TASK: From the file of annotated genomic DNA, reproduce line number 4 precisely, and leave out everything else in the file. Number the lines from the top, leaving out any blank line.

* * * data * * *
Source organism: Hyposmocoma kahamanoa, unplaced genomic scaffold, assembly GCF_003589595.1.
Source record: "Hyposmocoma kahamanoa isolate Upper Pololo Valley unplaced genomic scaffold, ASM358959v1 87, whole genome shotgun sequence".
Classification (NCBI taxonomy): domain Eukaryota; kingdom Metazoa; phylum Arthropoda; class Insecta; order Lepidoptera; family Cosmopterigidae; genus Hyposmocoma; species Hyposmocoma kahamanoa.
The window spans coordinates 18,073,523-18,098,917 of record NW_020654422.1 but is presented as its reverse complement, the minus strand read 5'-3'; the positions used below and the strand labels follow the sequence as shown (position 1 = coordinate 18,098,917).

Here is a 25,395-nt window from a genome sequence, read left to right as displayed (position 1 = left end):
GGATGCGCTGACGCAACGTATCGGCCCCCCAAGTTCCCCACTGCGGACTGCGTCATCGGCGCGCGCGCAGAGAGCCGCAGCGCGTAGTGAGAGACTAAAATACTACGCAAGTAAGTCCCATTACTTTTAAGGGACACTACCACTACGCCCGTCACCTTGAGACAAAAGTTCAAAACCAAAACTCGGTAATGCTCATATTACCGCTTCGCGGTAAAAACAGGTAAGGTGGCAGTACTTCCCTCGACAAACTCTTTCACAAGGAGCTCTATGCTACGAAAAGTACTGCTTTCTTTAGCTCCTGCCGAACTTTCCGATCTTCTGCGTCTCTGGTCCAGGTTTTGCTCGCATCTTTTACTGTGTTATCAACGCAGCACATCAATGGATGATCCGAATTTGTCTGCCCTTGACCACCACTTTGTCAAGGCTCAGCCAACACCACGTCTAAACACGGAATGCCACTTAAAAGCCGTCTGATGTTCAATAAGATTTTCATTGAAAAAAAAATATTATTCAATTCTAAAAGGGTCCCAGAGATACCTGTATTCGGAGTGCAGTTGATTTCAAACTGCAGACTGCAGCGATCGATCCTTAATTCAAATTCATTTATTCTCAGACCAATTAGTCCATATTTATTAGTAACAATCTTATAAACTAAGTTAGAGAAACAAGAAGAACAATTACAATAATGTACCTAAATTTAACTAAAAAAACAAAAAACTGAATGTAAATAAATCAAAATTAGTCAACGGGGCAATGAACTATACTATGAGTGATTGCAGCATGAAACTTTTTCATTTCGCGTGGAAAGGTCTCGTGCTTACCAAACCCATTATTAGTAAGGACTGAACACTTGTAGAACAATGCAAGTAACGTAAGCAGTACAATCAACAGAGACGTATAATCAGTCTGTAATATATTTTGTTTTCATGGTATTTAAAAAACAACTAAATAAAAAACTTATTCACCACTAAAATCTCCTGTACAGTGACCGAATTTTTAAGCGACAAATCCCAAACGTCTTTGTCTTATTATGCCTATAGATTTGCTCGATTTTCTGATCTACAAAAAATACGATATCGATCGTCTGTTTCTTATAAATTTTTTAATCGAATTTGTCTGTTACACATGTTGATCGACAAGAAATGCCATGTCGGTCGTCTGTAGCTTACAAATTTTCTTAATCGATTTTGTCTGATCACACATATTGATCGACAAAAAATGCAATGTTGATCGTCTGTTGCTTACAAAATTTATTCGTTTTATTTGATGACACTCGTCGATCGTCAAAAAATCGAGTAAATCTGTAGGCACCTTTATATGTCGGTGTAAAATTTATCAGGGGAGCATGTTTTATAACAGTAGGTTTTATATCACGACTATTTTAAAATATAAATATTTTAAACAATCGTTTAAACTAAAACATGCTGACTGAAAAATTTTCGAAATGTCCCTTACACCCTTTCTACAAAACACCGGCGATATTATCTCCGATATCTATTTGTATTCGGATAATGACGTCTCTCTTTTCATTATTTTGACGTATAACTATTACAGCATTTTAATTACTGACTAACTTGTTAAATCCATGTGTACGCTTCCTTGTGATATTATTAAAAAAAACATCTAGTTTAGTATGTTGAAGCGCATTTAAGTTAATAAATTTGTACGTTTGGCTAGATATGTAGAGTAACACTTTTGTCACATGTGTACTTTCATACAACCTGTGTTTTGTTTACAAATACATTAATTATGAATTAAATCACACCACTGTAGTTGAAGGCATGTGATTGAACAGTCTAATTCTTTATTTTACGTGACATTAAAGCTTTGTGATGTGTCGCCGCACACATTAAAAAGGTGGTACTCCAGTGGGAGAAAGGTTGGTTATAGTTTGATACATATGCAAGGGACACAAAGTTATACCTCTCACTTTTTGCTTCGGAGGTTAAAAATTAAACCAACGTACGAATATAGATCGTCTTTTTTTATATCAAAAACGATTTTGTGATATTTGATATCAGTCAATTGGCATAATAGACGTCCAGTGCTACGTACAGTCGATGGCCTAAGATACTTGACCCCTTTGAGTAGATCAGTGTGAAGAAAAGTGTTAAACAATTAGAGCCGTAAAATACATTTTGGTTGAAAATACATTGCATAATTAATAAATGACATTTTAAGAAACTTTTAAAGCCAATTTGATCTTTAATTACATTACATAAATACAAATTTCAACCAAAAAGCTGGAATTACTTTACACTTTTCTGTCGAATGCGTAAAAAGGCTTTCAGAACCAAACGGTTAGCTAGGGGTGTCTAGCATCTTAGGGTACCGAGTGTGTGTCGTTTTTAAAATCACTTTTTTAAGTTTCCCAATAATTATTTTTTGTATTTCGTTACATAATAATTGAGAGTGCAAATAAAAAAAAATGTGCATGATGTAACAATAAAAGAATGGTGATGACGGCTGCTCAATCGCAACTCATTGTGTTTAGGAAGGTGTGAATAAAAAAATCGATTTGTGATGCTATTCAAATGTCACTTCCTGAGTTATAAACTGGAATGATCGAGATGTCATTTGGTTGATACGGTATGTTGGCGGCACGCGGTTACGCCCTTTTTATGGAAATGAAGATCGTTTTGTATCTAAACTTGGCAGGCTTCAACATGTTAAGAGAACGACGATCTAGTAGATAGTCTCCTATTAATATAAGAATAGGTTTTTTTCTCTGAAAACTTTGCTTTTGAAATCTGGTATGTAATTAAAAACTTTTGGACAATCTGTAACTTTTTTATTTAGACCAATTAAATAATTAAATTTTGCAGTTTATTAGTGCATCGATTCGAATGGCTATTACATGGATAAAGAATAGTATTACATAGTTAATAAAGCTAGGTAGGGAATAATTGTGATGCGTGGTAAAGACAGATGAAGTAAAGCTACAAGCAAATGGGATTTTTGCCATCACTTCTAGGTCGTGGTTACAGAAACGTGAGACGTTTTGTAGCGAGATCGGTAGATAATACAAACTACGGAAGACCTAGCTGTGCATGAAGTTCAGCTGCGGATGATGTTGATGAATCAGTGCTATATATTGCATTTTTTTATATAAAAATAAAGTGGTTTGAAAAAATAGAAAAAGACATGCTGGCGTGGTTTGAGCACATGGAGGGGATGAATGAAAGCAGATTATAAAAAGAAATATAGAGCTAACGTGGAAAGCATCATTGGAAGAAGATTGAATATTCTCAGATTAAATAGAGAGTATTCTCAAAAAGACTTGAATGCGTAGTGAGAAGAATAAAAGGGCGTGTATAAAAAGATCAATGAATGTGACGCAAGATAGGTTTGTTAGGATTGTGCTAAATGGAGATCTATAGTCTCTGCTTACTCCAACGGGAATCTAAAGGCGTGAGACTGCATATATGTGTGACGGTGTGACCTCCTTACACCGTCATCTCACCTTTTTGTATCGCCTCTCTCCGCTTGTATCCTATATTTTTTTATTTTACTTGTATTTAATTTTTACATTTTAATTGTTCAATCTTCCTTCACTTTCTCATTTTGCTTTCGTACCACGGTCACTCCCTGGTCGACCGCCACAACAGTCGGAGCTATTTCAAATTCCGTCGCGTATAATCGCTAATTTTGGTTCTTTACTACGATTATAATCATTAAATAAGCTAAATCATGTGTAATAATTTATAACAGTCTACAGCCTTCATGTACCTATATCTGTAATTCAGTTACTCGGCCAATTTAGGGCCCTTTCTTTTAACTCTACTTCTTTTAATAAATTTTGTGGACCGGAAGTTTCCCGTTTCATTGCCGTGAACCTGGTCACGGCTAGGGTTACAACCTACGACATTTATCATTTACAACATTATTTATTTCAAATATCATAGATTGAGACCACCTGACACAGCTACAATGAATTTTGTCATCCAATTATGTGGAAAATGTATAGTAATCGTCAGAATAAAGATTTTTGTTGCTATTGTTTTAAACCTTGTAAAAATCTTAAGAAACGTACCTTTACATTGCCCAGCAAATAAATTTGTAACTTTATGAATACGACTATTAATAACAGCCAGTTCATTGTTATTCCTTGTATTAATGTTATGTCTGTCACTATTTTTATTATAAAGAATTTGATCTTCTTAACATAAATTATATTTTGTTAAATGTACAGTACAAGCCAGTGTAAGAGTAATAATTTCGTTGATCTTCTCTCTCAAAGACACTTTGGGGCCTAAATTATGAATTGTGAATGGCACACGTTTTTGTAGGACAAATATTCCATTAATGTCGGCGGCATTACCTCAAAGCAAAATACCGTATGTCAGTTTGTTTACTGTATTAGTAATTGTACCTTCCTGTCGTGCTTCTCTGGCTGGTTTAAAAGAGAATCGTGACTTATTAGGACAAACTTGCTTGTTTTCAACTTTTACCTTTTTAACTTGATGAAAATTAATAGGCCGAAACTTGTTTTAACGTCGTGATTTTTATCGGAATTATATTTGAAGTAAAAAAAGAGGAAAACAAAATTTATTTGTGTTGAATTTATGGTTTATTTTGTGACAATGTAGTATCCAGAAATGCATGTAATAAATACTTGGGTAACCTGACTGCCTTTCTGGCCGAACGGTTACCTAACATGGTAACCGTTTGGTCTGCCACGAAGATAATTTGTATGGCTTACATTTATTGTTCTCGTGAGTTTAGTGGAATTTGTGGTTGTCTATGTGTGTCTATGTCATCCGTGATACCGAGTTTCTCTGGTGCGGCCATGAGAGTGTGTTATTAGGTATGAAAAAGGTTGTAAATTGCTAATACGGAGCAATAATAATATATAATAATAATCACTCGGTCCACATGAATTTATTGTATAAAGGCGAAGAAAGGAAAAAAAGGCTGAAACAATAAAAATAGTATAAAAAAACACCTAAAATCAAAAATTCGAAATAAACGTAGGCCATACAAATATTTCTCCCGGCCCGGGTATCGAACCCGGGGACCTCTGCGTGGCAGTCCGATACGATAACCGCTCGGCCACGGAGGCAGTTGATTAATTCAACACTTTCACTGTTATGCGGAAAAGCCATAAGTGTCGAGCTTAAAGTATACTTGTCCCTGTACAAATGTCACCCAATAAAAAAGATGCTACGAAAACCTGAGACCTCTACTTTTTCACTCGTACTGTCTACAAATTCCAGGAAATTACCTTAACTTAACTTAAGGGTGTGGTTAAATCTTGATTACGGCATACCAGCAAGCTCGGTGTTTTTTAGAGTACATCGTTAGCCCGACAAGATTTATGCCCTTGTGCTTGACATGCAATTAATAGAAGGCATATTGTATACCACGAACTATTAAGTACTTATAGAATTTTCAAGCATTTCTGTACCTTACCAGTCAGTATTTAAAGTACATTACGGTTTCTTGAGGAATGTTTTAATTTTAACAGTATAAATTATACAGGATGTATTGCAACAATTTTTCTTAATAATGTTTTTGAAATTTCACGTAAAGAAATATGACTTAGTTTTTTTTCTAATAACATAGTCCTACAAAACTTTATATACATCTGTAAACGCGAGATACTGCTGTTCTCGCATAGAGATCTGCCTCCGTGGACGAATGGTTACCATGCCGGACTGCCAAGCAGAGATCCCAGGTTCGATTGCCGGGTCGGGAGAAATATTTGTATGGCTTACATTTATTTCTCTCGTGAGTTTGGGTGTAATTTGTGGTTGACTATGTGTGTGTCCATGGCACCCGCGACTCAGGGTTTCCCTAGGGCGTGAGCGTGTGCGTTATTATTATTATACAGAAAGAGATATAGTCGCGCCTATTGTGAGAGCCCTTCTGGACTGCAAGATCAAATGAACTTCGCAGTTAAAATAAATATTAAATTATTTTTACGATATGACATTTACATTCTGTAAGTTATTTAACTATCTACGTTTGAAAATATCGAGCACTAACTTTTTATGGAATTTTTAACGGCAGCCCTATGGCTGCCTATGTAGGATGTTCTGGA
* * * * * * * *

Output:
The window spans coordinates 18,073,523-18,098,917 of record NW_020654422.1 but is presented as its reverse complement, the minus strand read 5'-3'; the positions used below and the strand labels follow the sequence as shown (position 1 = coordinate 18,098,917).